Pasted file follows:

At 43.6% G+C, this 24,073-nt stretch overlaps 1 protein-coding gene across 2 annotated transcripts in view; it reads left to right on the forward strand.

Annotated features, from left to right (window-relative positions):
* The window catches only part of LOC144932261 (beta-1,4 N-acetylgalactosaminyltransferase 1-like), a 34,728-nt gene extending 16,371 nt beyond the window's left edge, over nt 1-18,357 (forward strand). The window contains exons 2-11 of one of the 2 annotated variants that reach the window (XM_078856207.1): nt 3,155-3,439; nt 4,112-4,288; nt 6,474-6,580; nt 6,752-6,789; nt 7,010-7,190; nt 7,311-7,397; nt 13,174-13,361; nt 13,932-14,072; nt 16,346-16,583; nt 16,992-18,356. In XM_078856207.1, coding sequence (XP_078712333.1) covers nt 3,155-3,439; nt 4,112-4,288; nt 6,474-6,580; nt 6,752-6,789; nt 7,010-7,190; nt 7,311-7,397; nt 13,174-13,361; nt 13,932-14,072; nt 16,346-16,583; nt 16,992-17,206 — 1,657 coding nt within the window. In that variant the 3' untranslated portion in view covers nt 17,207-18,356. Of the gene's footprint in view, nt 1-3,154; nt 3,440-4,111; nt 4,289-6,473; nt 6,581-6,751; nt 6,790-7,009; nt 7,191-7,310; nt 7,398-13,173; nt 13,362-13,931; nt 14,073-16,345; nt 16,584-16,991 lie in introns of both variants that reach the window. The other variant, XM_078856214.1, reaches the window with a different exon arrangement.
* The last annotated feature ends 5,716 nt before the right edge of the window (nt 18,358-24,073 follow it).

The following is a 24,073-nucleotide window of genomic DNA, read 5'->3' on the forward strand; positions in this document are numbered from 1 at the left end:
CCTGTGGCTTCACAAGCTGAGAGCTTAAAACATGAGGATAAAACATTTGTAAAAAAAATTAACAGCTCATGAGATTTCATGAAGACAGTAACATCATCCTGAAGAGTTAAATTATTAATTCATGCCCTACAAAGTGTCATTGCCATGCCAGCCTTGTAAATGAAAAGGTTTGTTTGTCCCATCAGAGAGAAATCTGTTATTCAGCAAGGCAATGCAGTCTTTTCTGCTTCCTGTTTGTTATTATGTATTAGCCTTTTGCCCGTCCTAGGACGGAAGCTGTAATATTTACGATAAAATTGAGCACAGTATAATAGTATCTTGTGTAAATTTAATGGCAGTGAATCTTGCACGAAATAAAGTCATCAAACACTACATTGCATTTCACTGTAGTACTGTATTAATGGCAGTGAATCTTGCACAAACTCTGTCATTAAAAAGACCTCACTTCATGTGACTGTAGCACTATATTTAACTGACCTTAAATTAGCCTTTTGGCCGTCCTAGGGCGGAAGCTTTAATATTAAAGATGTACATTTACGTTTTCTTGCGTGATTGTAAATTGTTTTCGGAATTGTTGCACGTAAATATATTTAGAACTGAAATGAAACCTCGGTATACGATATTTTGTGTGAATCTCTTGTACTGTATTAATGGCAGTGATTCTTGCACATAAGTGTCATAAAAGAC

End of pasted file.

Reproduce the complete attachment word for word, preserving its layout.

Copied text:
At 43.6% G+C, this 24,073-nt stretch overlaps 1 protein-coding gene across 2 annotated transcripts in view; it reads left to right on the forward strand.

Annotated features, from left to right (window-relative positions):
* The window catches only part of LOC144932261 (beta-1,4 N-acetylgalactosaminyltransferase 1-like), a 34,728-nt gene extending 16,371 nt beyond the window's left edge, over nt 1-18,357 (forward strand). The window contains exons 2-11 of one of the 2 annotated variants that reach the window (XM_078856207.1): nt 3,155-3,439; nt 4,112-4,288; nt 6,474-6,580; nt 6,752-6,789; nt 7,010-7,190; nt 7,311-7,397; nt 13,174-13,361; nt 13,932-14,072; nt 16,346-16,583; nt 16,992-18,356. In XM_078856207.1, coding sequence (XP_078712333.1) covers nt 3,155-3,439; nt 4,112-4,288; nt 6,474-6,580; nt 6,752-6,789; nt 7,010-7,190; nt 7,311-7,397; nt 13,174-13,361; nt 13,932-14,072; nt 16,346-16,583; nt 16,992-17,206 — 1,657 coding nt within the window. In that variant the 3' untranslated portion in view covers nt 17,207-18,356. Of the gene's footprint in view, nt 1-3,154; nt 3,440-4,111; nt 4,289-6,473; nt 6,581-6,751; nt 6,790-7,009; nt 7,191-7,310; nt 7,398-13,173; nt 13,362-13,931; nt 14,073-16,345; nt 16,584-16,991 lie in introns of both variants that reach the window. The other variant, XM_078856214.1, reaches the window with a different exon arrangement.
* The last annotated feature ends 5,716 nt before the right edge of the window (nt 18,358-24,073 follow it).

The following is a 24,073-nucleotide window of genomic DNA, read 5'->3' on the forward strand; positions in this document are numbered from 1 at the left end:
CCTGTGGCTTCACAAGCTGAGAGCTTAAAACATGAGGATAAAACATTTGTAAAAAAAATTAACAGCTCATGAGATTTCATGAAGACAGTAACATCATCCTGAAGAGTTAAATTATTAATTCATGCCCTACAAAGTGTCATTGCCATGCCAGCCTTGTAAATGAAAAGGTTTGTTTGTCCCATCAGAGAGAAATCTGTTATTCAGCAAGGCAATGCAGTCTTTTCTGCTTCCTGTTTGTTATTATGTATTAGCCTTTTGCCCGTCCTAGGACGGAAGCTGTAATATTTACGATAAAATTGAGCACAGTATAATAGTATCTTGTGTAAATTTAATGGCAGTGAATCTTGCACGAAATAAAGTCATCAAACACTACATTGCATTTCACTGTAGTACTGTATTAATGGCAGTGAATCTTGCACAAACTCTGTCATTAAAAAGACCTCACTTCATGTGACTGTAGCACTATATTTAACTGACCTTAAATTAGCCTTTTGGCCGTCCTAGGGCGGAAGCTTTAATATTAAAGATGTACATTTACGTTTTCTTGCGTGATTGTAAATTGTTTTCGGAATTGTTGCACGTAAATATATTTAGAACTGAAATGAAACCTCGGTATACGATATTTTGTGTGAATCTCTTGTACTGTATTAATGGCAGTGATTCTTGCACATAAGTGTCATAAAAGAC